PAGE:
Conventional solutions include the use of copper-tungsten alloy blocks, but this increases the number of manufacturing stages as well as components. Silver electroforms are a less expensive solution. A further benefit is that the electroforming can, in one step, form the package and incorporate both RF and dc leads into the sides and bases.

Electroforming tooling can cut the cost and time of conventional methods significantly. For example, human hands are electroformed in copper for the mass production of industrial gloves. The cost is less than half that of casting and machining a two part aluminium mould. Production time for the tooling is three weeks compared to six. Apart from the initial savings, the lower cost of tooling enables the manufacturer to up-date models more frequently as fashions and regulations change.

Every plating solution has its own characteristics and there are some basic rules to get the best and most consistent results. The first property to consider is the throwing power or penetration of the metal being deposited. The best performing solution is silver, followed by gold, copper and then nickel.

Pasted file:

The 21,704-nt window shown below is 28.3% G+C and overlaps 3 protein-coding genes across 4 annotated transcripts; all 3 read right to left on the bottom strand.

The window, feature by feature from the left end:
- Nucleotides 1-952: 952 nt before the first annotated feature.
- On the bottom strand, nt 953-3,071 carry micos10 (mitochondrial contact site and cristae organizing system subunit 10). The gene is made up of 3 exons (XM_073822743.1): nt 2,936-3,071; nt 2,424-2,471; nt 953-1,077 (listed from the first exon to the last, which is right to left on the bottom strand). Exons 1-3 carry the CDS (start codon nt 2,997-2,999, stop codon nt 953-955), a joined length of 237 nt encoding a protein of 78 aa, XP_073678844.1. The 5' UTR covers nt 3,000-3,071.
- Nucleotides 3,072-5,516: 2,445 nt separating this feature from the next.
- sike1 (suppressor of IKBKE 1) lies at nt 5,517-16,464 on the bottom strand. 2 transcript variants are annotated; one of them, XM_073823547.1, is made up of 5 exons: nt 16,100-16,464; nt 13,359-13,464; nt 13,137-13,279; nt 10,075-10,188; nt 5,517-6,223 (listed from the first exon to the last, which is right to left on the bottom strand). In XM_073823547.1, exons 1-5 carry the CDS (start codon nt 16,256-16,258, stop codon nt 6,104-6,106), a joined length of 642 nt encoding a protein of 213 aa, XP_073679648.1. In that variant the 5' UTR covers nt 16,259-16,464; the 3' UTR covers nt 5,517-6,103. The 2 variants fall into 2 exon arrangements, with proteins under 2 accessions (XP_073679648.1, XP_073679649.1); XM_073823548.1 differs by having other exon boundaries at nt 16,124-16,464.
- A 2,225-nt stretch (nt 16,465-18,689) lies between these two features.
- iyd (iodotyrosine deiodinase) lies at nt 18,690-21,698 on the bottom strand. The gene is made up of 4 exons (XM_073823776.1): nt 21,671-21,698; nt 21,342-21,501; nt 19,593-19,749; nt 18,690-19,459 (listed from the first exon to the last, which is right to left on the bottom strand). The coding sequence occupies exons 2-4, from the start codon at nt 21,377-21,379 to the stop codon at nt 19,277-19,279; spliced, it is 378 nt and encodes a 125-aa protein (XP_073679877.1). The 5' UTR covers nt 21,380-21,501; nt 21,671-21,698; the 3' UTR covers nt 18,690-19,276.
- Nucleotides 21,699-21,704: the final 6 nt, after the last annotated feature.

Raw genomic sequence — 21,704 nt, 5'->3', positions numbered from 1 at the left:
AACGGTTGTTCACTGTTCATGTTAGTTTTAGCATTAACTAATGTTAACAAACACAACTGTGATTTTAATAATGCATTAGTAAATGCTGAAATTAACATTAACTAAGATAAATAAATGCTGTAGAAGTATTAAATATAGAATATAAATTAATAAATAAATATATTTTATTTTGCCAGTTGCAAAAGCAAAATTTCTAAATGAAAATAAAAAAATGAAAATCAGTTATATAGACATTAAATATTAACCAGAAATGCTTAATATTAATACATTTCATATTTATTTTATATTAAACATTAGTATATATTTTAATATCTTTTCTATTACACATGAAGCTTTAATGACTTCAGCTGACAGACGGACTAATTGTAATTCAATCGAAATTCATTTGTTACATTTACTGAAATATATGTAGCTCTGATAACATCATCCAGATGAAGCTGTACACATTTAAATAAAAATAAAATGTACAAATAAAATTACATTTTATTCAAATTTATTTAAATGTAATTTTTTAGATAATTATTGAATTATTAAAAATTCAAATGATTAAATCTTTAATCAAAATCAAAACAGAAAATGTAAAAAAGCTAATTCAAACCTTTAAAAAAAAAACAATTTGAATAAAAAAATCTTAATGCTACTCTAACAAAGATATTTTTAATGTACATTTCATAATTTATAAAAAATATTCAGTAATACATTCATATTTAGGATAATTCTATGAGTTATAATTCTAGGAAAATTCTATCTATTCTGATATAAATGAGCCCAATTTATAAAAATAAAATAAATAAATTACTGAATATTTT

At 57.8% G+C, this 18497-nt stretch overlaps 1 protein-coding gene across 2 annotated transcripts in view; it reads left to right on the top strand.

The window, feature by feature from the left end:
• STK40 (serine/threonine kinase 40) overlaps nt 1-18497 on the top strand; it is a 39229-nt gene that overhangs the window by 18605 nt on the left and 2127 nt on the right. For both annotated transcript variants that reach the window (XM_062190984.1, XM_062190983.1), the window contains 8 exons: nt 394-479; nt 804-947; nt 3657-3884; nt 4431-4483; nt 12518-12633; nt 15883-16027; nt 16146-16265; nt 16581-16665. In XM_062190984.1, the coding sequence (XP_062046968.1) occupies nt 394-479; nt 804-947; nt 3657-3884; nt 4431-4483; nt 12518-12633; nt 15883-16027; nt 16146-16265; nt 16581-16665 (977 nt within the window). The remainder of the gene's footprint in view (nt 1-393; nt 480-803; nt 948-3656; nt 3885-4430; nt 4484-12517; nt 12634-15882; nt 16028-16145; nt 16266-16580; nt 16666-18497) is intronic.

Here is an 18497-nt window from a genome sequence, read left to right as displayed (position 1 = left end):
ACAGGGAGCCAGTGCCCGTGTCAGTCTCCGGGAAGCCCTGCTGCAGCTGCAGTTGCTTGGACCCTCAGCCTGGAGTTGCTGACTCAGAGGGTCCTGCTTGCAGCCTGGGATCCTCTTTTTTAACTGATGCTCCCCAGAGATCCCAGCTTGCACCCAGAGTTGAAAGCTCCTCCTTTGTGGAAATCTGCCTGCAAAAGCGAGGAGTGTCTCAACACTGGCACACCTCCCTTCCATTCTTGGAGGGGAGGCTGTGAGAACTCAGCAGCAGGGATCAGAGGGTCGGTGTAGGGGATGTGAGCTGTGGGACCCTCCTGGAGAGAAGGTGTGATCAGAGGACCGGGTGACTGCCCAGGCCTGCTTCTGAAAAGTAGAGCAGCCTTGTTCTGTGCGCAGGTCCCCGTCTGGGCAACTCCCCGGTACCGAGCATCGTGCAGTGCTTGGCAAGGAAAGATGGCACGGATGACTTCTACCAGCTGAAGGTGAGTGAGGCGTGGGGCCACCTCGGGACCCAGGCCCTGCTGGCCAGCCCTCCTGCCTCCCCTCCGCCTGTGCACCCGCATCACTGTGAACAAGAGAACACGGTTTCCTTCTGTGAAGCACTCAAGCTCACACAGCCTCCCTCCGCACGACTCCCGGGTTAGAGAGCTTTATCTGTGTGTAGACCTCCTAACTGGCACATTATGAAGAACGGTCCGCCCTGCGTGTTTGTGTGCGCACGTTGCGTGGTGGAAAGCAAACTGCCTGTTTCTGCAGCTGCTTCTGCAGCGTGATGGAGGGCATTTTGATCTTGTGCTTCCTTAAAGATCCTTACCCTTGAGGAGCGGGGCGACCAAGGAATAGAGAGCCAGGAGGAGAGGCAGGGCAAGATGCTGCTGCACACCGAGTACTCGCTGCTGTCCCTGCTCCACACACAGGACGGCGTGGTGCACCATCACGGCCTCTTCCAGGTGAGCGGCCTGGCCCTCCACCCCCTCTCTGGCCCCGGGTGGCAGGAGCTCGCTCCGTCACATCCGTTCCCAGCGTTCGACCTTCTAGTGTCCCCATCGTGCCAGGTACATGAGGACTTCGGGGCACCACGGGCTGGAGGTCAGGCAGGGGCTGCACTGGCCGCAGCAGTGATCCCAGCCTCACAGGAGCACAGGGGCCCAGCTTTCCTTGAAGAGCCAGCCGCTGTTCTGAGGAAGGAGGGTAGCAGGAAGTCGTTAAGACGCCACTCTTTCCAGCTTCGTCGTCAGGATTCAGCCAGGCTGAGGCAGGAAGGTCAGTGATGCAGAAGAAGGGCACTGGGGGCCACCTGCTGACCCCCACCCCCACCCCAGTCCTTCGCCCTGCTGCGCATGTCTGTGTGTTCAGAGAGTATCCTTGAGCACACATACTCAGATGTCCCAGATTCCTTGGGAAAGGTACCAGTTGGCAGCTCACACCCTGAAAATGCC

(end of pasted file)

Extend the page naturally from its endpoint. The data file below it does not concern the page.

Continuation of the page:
Deep recesses can be a problem. However, this can be overcome by the use of plastic maskings and pumping the solution down into the recess or applying ancillary anodes. The wider the opening to a recess the better, as the agitation in the tank will keep freshening the solution. Sharp corners are a weakness and should be avoided if possible, for example, at the bottom of boxes. Radius corners should be specified, however small the radius.

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Electroforming is an inherently slow process-it may take 48 hours to form a heavy component. As a consequence, the process was, until recently, highly labour-intensive and therefore expensive. However, by developing and installing computer-controlled, fully-automated plant which automatically tracks each component, the cost of engineering electroforms can be substantially reduced.

When an article is received for electroforming its surface area is calculated. Combined with details of the deposit thickness required this information is used to calculate the optimum current for the deposition and the time that the item or mandrel should remain in the solution.

The scheduling computer allocates a unique job number to this work, so that when the plating technician enters the job number into the plating control computer, the correct current for the job is automatically applied and the current monitored.